The journal of headache and pain 2017 09 2618(1) 97 doi 10.1186/s10194-017-0808-0
Migraine patients usually report a high prevalence of neck pain preceding or during the migraine attack. A recent investigation of musculoskeletal dysfunctions in migraine patients concluded that neck pain is not simply a symptom of the migraine attack but corresponds to identifiable muscle and joint alterations. Particularly pain provocation using palpation of the joints in the upper cervical spine was significantly more prevalent in patients with migraine than in headache-free participants.
One hundred seventy-nine migraineurs (diagnosed according to IHS classification criteria version III beta) and 73 age- and gender-matched healthy controls were examined by a physiotherapist blinded towards the diagnosis, using a palpation technique over the upper cervical spine. The palpation combined oscillating movements and sustained pressure.
Using simple palpation of the upper cervical spine, migraine patients can be stratified into three groups: painfree (11%), local pain only (42%), and pain referred to the head during sustained pressure (47%). Combining both test components (palpation and sustained pressure) has a high sensitivity and specificity for migraine.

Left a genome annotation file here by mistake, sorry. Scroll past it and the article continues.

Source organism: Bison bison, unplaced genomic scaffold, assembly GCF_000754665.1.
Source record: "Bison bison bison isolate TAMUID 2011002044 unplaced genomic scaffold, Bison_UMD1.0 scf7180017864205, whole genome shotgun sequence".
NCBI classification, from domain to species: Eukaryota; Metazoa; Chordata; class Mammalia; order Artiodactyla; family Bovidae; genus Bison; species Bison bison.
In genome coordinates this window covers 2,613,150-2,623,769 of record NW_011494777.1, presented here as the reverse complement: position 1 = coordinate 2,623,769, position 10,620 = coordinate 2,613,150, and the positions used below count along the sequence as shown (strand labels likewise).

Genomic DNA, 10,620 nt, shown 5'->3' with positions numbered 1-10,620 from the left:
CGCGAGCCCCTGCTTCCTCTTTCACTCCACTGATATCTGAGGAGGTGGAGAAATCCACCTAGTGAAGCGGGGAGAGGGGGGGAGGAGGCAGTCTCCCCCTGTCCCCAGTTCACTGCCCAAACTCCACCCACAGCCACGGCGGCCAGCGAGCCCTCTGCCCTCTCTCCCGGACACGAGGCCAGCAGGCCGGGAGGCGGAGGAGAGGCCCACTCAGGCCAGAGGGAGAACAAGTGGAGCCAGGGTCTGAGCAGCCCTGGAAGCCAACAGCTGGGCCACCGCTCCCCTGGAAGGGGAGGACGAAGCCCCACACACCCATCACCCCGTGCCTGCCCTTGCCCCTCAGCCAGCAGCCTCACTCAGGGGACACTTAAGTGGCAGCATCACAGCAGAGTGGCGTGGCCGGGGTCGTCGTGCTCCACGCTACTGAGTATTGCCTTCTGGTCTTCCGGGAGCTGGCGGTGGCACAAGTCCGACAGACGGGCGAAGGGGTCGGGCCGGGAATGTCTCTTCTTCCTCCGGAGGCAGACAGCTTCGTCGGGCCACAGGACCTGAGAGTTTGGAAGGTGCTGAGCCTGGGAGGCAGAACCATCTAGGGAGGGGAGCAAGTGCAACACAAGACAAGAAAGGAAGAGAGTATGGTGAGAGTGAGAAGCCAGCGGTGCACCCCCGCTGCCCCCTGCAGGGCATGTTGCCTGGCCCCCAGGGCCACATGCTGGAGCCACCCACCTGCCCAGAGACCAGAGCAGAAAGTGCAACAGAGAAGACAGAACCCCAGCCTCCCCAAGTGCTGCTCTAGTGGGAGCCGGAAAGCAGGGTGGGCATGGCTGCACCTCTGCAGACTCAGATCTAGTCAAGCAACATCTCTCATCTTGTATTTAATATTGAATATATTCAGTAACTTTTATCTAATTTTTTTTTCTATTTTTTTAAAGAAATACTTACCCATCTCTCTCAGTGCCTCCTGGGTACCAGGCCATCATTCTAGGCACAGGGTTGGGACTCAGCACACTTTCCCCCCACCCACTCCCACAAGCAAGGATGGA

The response to palpation of the upper cervical spine may indicate migraine subtypes. The presence of musculoskeletal dysfunctions of the upper cervical spine should be identified and treated to avoid ongoing nociceptive input into the trigeminocervical complex.
German Clinical Trial Register DRKS-ID: DRKS00009622 .